all ties with britain. and they soon began getting attention as john adams one of those delegates in philadelphia observed on may 20th every post and every day rolls in upon us, independence like a torrent. they're writing to the delegates about independents and the delegates are starting to get the message. and it wasn't just john adams. other delegates too were starting to get this message from their own constituents june 7, 1776 this man introduced to the continental congress the first formal proposal for american independence in that body's history, a resolution to declare -- let's read it, to declare these united colonies are and of right ought to be free and independent states, that they are absolved from all
allegiance to the british crown and to all political connection between them and the state of great britain ought to be finally dissolved. two days of intense debate followed richard henry lee's resolution, though the outcome of that debate may not be the result you are expecting. richard henry lee, john adams and other delegates in favor of independence didn't have the votes to carry the day. at least not yet. so the members did what congress has always done best. they kicked the can down the road. they delayed a final vote, and they agreed instead to setup a committee to study the issue. this is what they agreed, resolved that that first resolution be postponed to this
day three weeks or so from now. and that in the meantime lest any time should be lost in case the congress does somehow agree to that resolution, a committee be appointed to prepare a declaration to the effect of the said first resolution. this is hardly the rousing nation birthing moment that patriots might have been hoping for. still, it was enough to keep things moving, to keep things moving forward. and john adams himself vowed to spend those next three weeks or so lobbying his fellow delegates to vote yes when the vote for independence finally came along. john adams also agreed to serve on this new committee, a five-person team tasked to draft a declaration of independence
that congress could quickly rollout in the event that lee's original revolutionary resolution did somehow later pass. if we ever vote yes we'll need to have a declaration to show people, so we better get cracking on it. so a committee of five. the other delegates assigned to this committee which by the way was not a plum assignment, there was probably some arm twisting involved, were benjamin franklin of pennsylvania, roger sherman of connecticut, robert livingston of new york and anyone remember the fifth member? maybe a picture will help. thomas jefferson of virginia. now, all of these guys, all of them were busy with other committee assignments. and so it made sense for just one of them to take the lead drafting the little document that they'd been tasked to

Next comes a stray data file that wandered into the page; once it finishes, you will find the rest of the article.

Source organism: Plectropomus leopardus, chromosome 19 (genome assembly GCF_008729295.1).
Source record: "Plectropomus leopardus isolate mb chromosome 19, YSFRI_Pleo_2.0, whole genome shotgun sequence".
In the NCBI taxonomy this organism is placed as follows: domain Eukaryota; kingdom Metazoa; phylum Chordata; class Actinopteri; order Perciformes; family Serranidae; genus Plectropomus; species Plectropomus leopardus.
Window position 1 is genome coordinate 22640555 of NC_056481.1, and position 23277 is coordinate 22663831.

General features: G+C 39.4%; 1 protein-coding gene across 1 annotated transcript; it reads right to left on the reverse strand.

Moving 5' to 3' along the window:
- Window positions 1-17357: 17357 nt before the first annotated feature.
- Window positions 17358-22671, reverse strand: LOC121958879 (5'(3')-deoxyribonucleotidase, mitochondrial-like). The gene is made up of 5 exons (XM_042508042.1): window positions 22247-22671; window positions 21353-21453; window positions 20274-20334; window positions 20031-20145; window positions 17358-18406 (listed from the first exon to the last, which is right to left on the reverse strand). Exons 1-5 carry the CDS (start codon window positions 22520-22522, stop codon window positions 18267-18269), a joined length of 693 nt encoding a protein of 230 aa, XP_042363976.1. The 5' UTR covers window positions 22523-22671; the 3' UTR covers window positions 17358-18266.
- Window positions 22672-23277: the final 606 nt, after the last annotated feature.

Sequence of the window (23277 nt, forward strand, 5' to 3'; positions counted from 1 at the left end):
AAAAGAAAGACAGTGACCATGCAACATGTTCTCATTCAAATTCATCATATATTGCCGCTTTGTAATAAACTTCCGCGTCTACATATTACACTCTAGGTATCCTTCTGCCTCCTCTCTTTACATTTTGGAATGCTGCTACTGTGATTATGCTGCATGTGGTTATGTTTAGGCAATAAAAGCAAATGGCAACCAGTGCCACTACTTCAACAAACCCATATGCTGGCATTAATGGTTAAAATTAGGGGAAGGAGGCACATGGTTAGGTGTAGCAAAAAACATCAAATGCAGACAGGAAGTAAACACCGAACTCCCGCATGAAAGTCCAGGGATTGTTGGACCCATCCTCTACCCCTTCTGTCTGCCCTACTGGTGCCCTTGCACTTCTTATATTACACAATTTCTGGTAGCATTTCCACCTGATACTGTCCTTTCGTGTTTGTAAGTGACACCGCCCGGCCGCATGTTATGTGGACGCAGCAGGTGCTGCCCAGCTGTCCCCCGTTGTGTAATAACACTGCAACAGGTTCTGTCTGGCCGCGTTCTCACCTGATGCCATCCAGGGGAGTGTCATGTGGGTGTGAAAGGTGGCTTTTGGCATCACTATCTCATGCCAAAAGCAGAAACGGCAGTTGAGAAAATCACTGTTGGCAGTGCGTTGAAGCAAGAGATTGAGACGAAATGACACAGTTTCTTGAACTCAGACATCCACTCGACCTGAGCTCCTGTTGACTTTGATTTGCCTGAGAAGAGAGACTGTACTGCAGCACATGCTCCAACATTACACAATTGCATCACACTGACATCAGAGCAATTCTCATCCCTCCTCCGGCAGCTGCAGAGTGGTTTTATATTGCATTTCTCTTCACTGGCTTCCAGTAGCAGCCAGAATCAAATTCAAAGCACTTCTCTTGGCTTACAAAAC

prepare. now, benjamin franklin, a gifted stylist and zealous supporter of independence by this time, he might seem to us like the obvious choice to be the lead draftsman. he was a good writer who believed in the cost, but he was also plagued by gout at this time, and he was exhausted. robert livingston -- this is robert livingston the fourth person across here. robert livingston was on the committee really just as the token conservative. he was not there to do actual work. he had been urging reconciliation. he'd been urging patching things up, not independence. and he was there to make sure things did want get too crazy and run out of hand. roger sherman, too, the guy in the middle was largely window dressing. now, sherman was a good man. john adams once described him as being as honest as an angel. but roger sherman spoke and
wrote like he was still in the 17th century. and his colleagues found him strange if not weird. that left john adams, the short lawyer who was an outspoken advocate for independence and thomas jefferson the tall sandy haired plantar who had a reputation as a writer but who had barely said a word on the congress floor so far. now, john adams later recalled these two men actually bickered and argued about which one of them shouldn't do the work and who the other person should be who should lead the drafting, who should be the lead draftman. and to reconstruct that exciting conversation we are going to do some theater live on c-span.
i'm going to call up two randomly selected volunteers. chuck, could you come around? catherine, could you come around? give them a round of applause as they come up. now, adams later wrote a reconstruction of the conversation, the bickering, the argument that supposedly happened between thomas jefferson -- say hello thomas jefferson. >> hello. >> why don't we move you around. you were right the first time, catherine. the conversation between thomas jefferson and john adams and if i'm remembering correctly the conversation began like this. >> will you write? >> i will not. >> you should write it. >> oh, no. >> well, why not?
you ought to do it. >> i will not. >> why? >> reason enough. >> what can be your reasons? >> reason one you are a virginian and a virginian ought to appear at the head of this business. reason two, i am obnoxious, suspect and unpopular. you are very much otherwise. reason three, you can write ten times better than i can. >> well, if you're decided, i will do as well as i can. >> very well. when you have drawn it up we will have a meeting. >> thank you. [ applause ] >> that took 30 minutes of